The Fair Debt Collection Practices Act was passed in 1977 to protect consumers from abusive debt collectors . Here’s a closer look at the rules a third-party debt collector must follow when collecting a debt.
Contacting a debtor.
A collector may contact you in person, by mail, telephone, telegram or fax. However, a debt collector may not contact you at inconvenient times or places, such as before 8 a.m. or after 9 p.m., unless you agree. A debt collector also may not contact you at work if the collector knows that your employer disapproves of such contacts.
Contacting a third party about your debt.
If you have an attorney, the debt collector must contact the attorney, rather than you. If you do not have an attorney, a collector may contact other people but only to find out where you live, what your phone number is and where you work. Collectors usually are prohibited from contacting such third parties more than once. In most cases, the collector may not tell anyone other than you and your attorney that you owe money.
Giving written notice.
Within five days after you are first contacted, the collector must send you a written notice telling you the amount of money you owe, the name of the creditor to whom you owe the money and what action to take if you believe you do not owe the money.
When a consumer doesn’t owe the money.
A collector may not contact you if within 30 days after you receive the written notice you send the collection agency a letter stating you do not owe money. However, a collector can renew collection activities if you are sent proof of the debt, such as a copy of a bill for the amount owed.
Debt collectors may not harass, oppress or abuse you or any third party they contact.
Debt collectors may not:
- Falsely imply that they are attorneys or government representatives.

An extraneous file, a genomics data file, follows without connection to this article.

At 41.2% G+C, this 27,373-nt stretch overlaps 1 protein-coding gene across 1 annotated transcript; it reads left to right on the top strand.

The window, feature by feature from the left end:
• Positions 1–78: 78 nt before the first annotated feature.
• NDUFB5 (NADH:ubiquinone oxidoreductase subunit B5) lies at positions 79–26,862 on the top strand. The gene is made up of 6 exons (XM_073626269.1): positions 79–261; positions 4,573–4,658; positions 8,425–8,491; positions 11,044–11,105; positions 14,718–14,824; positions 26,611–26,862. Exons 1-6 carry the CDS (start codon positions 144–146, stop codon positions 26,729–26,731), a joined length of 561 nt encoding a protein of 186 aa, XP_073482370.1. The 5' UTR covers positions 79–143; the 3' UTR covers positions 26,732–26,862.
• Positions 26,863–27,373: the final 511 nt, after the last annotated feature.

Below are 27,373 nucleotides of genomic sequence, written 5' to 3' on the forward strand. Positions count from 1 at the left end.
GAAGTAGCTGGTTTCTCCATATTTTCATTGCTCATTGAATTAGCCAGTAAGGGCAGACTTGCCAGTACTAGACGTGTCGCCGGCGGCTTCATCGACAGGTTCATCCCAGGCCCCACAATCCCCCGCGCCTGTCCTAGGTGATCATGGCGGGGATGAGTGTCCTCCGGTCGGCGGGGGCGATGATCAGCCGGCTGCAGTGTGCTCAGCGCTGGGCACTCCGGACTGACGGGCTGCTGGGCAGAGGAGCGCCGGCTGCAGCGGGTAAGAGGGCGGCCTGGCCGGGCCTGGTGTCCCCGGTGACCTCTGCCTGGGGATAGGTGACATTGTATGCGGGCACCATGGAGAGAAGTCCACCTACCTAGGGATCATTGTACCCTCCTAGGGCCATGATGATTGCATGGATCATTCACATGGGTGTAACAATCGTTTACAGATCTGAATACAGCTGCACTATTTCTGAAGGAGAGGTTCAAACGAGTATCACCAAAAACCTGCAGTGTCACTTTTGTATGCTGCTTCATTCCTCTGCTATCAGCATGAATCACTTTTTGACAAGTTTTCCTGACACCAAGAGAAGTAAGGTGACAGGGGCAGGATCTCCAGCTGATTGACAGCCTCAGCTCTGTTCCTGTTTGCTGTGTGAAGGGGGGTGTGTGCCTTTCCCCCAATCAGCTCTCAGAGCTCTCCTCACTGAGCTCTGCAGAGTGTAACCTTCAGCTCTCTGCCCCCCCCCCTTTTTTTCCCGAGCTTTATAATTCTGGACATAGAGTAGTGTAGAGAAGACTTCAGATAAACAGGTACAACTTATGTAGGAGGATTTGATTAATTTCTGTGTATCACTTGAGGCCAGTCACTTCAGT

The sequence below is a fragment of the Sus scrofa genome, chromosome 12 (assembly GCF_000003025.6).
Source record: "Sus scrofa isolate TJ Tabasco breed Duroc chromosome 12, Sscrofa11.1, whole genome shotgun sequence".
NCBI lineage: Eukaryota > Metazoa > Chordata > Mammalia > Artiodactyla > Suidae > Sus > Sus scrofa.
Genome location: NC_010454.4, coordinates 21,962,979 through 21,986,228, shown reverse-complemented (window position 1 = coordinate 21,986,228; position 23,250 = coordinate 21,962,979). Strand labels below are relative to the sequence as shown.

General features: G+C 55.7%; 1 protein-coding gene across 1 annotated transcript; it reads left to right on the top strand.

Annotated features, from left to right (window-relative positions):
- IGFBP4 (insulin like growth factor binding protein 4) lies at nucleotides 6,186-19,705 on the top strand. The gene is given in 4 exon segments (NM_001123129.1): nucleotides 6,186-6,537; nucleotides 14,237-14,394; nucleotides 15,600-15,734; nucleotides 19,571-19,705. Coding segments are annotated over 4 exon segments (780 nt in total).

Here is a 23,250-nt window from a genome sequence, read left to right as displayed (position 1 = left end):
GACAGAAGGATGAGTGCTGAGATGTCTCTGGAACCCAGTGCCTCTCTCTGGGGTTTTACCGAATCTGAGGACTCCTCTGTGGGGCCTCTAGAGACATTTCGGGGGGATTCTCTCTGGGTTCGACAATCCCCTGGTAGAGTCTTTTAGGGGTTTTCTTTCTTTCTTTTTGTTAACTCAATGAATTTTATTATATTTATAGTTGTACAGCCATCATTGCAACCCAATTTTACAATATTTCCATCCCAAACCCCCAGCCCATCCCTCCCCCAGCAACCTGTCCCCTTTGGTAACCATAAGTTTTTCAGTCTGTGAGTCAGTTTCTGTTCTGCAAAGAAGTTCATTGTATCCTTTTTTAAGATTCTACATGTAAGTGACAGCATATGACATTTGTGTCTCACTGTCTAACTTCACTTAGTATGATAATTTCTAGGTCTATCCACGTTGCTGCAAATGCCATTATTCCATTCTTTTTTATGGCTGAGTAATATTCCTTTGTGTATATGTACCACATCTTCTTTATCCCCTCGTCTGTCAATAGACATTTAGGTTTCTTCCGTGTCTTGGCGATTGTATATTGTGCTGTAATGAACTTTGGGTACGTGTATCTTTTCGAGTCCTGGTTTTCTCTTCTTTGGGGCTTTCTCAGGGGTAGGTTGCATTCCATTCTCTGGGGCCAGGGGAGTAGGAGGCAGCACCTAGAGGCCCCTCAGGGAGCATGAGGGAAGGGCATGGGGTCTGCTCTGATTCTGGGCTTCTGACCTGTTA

- Falsely imply that you have committed a crime.
- Falsely represent that they operate or work for a credit bureau.
- Misrepresent the amount of your debt.
- Give false credit information about you to anyone, including a credit bureau.
- Send you anything that looks like an official document from a court or government agency when it is not.
Debt collectors may not state that:
- You will be arrested if you do not pay your debt.
- They will seize, garnish, attach or sell your property or wages unless the collection agency or creditor intends to do so and it is legal to do so.
- Actions, such as a lawsuit, will be taken against you when such action legally may not be taken or when they do not intend to take such action.
No unfair practices
A debt collector may not engage in unfair practices when they try to collect a debt from you.
Debt collectors may not:
- Collect any amount greater than your debt, unless your state law permits such a charge.
- Deposit a postdated check prematurely.
- Use deception to make you accept collect calls or pay for telegrams.
- Take or threaten to take your property unless this can be done legally.
Payday Loan Laws – State by State
PLEASE NOTE: Please note the summaries should be used for general informational purposes and not as a legal reference. NCSL is unable to provide guidance to citizens or businesses regarding payday loan laws and practices. If you have questions regarding the application of a state law to a specific payday loan, please contact the Office of the Attorney General in your state.
This page summarizes state statutes regarding payday lending or deferred presentment, which features single-payment, short-term loans based on personal checks held for future deposit or on electronic access to personal checking accounts.
Thirty-eight states have specific statutes that allow for payday lending. Eight states do not have specific payday lending statutory provisions and/or require lenders to comply with interest rate caps on consumer loans: Connecticut, Maryland, Massachusetts, New Jersey, New York, Pennsylvania, Vermont and West Virginia. Arizona and North Carolina allowed pre-existing payday lending statutes to sunset. Arkansas repealed its pre-existing statute in 2011.